Wednesday 04-11-2015 - 09:21
Today is the national demonstration for Free Education in London, which this year is going under the banner ‘Free Education & Living Grants For All: No Barriers // No Borders // No Business!’
Coming up to the end of a year that has seen many challenges for students in Britain – not least of all the election of the most hard-line right-wing government in recent memory – this demo is a crucial opportunity to regather, regroup and show that as a movement, we will not be taking the attacks that the government has lined up against us, quietly.
As long as this Tory government manages to cling on to power it should know that it will face no comfortable ride from the student movement – and on behalf of the NUS I am proud to say that they will find no ally in this national union.
We’ve come a long way with the campaign for free education, and after years of being slapped down as a dirty word within even the NUS it is now again policy re-voted in by an overwhelming majority of our national conference, and has gone on to gain support from an increasing number of sectors in society, and even leaders of major political parties.
Anyone who complains about another ‘anti-everything’ demo taking place fails to understand (or is sheltered from appreciating) just how important a truly free –and- liberated education system would impact the lives of so many in society (even beyond students) and how this campaign touches upon their lives in so many ways.
The free education system that we should aim for goes beyond abolishing tuition fees, to tackling the market forces that are looking to make the education sector a playground for big business, at the expense of those who need it most.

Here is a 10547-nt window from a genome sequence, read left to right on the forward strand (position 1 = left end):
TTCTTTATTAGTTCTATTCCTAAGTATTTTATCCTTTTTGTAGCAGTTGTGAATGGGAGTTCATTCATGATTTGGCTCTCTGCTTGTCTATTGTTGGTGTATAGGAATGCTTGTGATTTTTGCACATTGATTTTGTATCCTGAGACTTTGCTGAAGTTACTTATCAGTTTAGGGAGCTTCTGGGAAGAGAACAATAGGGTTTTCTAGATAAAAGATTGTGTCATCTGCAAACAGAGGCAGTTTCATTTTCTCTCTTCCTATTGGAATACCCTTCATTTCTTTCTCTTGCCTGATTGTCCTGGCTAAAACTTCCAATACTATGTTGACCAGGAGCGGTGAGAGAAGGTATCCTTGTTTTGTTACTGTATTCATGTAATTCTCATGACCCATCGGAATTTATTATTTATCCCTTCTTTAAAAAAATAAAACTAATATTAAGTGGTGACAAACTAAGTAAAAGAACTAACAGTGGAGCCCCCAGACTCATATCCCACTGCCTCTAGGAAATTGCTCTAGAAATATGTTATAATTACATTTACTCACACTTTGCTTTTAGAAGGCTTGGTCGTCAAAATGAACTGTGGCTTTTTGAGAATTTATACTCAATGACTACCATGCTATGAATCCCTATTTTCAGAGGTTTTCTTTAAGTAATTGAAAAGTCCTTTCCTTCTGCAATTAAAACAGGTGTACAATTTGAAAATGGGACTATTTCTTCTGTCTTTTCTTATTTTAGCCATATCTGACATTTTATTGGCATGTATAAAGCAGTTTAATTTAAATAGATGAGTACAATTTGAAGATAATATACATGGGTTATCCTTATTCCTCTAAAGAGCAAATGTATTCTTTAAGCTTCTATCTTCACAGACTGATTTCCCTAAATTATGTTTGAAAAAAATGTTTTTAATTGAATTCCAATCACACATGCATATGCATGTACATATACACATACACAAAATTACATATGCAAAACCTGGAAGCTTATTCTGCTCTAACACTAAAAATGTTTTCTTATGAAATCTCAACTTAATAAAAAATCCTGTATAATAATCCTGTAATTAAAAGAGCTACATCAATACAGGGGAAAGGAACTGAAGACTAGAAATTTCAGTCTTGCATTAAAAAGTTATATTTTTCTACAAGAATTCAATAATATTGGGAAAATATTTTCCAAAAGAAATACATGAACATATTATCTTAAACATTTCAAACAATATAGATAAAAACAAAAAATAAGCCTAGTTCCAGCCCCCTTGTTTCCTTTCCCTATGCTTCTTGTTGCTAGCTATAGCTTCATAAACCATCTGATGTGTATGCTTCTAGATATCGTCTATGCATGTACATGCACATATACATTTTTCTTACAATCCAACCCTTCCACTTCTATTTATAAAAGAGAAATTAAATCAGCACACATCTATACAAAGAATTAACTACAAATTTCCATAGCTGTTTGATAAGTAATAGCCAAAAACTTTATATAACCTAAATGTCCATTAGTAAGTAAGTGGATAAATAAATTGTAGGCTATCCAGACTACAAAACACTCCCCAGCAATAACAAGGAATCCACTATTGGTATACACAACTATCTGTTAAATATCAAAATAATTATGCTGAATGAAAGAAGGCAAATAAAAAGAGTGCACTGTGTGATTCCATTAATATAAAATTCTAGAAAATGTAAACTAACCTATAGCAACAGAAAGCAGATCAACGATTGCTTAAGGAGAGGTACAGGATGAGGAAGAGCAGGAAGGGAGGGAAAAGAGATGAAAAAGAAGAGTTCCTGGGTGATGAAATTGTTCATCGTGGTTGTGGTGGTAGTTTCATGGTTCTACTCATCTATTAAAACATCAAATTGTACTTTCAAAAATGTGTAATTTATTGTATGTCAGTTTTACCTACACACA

The type of education that we want would be one that puts us at the forefront of tackling the barriers that students from a liberation background face in an education system that was never built to cater for them.
It would be one where students can fight back against the various ways the government tries to intrude on our campuses, without their institutions colluding with the state – from the police to immigration enforcement to PREVENT turning our educators into informants; where protest is suppressed, international students are muzzled and Muslim students face suspicion everywhere they turn.
And it would be a system where the wider community has input and a stake in how their local college and universities are run and can access the resources available for the betterment of the people, not where they are run as exclusive clubs perched in the centre of towns, or where the market dictates their direction.
Above all, free education is a liberating vision, and a positive one – but in aiming for it we have to confront the oppressive barriers standing in our way, and that’s the reality.
Lastly, national demonstrations are a strong show of the collective power of the student movement and the energy and effort put into them show what it is capable of.
As a movement, our strength lies in students. As a national union, our strength lies in us standing over seven million deep.
This strength, this energy and this potential cannot be wasted just on a race to get a tiny select few ‘a seat at the negotiating table’. Where that table is as fundamentally unbalanced as it is now, seated alongside a deeply hostile government and deep-pocketed profit-makers, the impact of the NUS will not be found just in the demands we make in board rooms, but by those demands being echoed and amplified by our membership, chanting them in unison outside in the streets and from across their campuses, disrupting and occupying to send the government a polite reminder that enough is enough.
The true power of students will always lie in the grassroots, so I hope to march alongside as many of you as possible tomorrow, the time after that and the time after that ‘til we make Free Education a reality.